Lego robotics basics

In my summer of exploring robotics, one of the first ones I was playing with was the Lego EV3 kit.  There are a lot of good videos out that can help with programming the robots and understanding the variety of sensors that are available.  My go to series was from Kevin Briggs ( who has a perfect explanation (with code) to help you with the basics.

The main sensors available are the ultrasonic sensor, gyro-sensor, touch sensors, and the color sensor (this one is tricky because it needs to have “Lego” colors).  The sensors I worked the most with were the ultrasonic and the touch sensors, as I was most curious about makes a self-driving robot that can avoid obstacles.

I had played around with one of these a year before but had a lot of trouble using the sensors that were available.  The biggest thing I noticed from the tutorials is that you need to setup the sensor, and then using a logic statement, you need to make the loop continue or not for autonomy.  Lego has a control setup in the loop structure but I was finding that it would not work appropriately because it was an end loop check rather than a beginning loop check.  For example, it will drive then look for the wall and then drive again, so if it is close to the wall it will crash as opposed to stopping when it gets within a range.  Also it is a lot easier to make the distance check work within the given range with a control statement setup at the start of a loop.

Last year I had students play with the robots to learn how to use them better and the students were unable to make the loops work correctly.  Unfortunately I did not have the time to look at it closer but now I can show them some basic programs that can help with understanding how the robot will move.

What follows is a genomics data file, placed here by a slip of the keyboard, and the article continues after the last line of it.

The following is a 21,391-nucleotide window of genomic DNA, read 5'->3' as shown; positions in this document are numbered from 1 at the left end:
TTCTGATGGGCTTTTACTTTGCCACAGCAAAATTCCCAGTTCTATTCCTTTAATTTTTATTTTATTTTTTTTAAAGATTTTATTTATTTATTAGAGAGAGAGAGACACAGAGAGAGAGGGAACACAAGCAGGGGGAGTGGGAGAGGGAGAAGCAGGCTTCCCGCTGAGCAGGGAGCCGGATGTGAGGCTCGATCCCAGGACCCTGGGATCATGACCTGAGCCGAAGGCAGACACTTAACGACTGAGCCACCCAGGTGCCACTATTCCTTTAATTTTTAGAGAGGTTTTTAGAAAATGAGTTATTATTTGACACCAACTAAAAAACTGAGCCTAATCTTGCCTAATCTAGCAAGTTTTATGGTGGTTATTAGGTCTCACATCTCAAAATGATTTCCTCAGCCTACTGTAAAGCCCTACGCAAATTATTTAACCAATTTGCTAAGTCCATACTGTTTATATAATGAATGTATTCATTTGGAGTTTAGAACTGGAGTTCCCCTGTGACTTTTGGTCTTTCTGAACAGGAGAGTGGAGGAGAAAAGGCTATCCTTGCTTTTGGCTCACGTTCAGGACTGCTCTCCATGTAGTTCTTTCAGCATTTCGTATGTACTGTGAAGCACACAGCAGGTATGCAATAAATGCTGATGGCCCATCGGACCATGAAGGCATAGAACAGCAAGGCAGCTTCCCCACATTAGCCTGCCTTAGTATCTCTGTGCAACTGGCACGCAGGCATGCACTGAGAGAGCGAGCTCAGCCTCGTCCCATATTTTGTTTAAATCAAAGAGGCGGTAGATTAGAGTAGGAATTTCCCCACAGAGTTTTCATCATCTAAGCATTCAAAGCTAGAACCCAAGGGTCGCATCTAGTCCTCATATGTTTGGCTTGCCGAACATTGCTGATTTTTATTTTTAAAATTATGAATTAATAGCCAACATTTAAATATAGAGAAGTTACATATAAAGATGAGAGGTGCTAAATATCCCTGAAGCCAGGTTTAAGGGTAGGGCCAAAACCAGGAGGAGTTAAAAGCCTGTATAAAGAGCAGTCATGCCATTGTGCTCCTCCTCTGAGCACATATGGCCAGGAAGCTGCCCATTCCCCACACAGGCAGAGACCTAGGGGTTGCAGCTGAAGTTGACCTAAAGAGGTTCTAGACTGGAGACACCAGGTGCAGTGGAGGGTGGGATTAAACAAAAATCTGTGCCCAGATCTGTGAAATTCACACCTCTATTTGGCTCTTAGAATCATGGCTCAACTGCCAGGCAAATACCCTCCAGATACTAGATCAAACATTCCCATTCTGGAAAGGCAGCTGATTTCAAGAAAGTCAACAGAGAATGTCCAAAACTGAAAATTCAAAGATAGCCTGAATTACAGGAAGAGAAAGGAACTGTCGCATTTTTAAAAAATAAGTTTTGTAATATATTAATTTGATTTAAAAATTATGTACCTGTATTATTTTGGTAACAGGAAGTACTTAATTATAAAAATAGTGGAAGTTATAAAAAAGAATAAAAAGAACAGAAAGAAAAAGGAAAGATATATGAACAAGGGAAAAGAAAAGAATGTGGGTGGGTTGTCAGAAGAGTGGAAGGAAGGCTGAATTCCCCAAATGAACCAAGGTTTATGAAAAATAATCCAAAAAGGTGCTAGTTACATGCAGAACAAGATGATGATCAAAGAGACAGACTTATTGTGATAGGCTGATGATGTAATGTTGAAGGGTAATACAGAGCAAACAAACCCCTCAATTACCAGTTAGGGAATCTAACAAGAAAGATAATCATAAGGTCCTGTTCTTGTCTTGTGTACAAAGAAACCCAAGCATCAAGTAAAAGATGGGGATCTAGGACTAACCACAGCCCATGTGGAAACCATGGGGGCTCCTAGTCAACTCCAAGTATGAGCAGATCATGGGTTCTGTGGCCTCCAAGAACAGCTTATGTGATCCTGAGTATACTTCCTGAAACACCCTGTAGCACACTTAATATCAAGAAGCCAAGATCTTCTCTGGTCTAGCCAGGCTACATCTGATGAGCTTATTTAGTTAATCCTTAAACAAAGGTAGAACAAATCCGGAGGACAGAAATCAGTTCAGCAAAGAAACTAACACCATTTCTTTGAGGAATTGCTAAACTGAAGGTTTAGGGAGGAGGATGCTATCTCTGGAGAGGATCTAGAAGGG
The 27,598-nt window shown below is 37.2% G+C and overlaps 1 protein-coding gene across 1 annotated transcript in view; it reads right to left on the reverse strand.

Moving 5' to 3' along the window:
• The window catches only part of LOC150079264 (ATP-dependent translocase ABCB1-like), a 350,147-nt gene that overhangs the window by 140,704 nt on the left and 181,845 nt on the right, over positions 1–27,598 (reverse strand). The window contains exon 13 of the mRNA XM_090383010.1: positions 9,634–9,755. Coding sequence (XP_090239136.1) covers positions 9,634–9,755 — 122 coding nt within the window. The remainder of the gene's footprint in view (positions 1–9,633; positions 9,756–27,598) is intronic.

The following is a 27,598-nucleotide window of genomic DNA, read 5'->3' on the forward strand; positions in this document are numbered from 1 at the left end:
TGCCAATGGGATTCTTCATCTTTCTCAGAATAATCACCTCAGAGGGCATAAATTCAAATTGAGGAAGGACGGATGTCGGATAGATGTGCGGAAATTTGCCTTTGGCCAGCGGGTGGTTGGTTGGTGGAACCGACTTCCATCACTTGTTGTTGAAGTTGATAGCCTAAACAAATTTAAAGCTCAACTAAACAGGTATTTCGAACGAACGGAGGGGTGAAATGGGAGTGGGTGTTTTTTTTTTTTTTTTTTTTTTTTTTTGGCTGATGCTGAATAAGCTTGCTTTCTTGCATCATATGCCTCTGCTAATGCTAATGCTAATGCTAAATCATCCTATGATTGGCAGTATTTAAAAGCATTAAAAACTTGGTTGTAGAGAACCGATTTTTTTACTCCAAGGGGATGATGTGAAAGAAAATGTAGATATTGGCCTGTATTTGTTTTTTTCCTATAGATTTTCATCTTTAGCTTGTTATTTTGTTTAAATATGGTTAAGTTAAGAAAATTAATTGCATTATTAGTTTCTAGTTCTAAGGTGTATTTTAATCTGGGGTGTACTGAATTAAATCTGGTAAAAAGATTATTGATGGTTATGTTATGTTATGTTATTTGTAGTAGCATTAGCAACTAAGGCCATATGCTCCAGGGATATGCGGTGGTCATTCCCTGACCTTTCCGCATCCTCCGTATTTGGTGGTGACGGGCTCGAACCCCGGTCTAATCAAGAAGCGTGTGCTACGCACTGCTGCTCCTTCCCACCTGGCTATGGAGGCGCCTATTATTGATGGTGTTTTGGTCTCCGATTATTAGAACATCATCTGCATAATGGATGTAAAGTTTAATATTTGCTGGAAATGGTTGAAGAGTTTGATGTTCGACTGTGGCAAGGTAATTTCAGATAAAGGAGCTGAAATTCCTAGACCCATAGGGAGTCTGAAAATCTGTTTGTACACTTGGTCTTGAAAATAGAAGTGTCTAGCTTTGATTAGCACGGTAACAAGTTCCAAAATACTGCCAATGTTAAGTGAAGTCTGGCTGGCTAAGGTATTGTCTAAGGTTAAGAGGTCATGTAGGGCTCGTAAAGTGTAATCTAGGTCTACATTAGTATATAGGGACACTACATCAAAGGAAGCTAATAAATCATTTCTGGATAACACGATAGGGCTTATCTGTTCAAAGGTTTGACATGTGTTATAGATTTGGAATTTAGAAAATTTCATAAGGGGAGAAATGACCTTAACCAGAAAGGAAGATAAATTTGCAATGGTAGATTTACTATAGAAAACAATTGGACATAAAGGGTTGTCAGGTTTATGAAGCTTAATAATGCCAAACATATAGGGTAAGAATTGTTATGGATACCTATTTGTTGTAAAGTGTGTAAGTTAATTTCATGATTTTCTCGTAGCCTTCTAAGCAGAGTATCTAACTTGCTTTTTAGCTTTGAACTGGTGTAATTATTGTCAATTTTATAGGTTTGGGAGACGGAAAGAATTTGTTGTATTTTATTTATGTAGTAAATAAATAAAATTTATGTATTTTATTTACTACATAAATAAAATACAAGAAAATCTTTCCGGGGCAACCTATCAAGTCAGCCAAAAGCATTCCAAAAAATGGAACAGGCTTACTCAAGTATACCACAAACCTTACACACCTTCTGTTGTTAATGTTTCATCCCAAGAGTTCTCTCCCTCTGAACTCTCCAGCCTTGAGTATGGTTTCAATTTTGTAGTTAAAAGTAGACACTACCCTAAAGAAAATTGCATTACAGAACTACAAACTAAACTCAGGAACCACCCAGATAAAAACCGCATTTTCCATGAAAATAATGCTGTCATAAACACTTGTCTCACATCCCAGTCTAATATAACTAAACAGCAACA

Below is an example of a distance sensor in action.  The robot will continue straight unless it is within 10cm of a wall (or object).  The structure is set up that it will check for a distance less than 10cm, if it is within that range, it will reverse and turn left, if it is not, it will drive forward.  This is in a loop so it will go on forever.


The best way to make a robot to be autonomous with the EV3, is to set it up similar to this.  You simply change the sensor (the yellow) and then the condition (the red), and then make it complete the steps in the true (check-mark) and the false (x) in order to make the robot function endlessly.

I find that this robot is perfect for high school students to learn about robotics and procedural learning because it is easy to use for basic movement, and the software comes pre-loaded with tutorials to teach them how to drive the car and learn the functions.  It is also nice because the students can try to build a better robot with the pieces and even the GyroBoy, that has instructions included in the software.  This is also nicer than Arduino for new learners because it does not require any code to write and is a good progression from scratch (and the hour of code).


Here is the touch sensor code:



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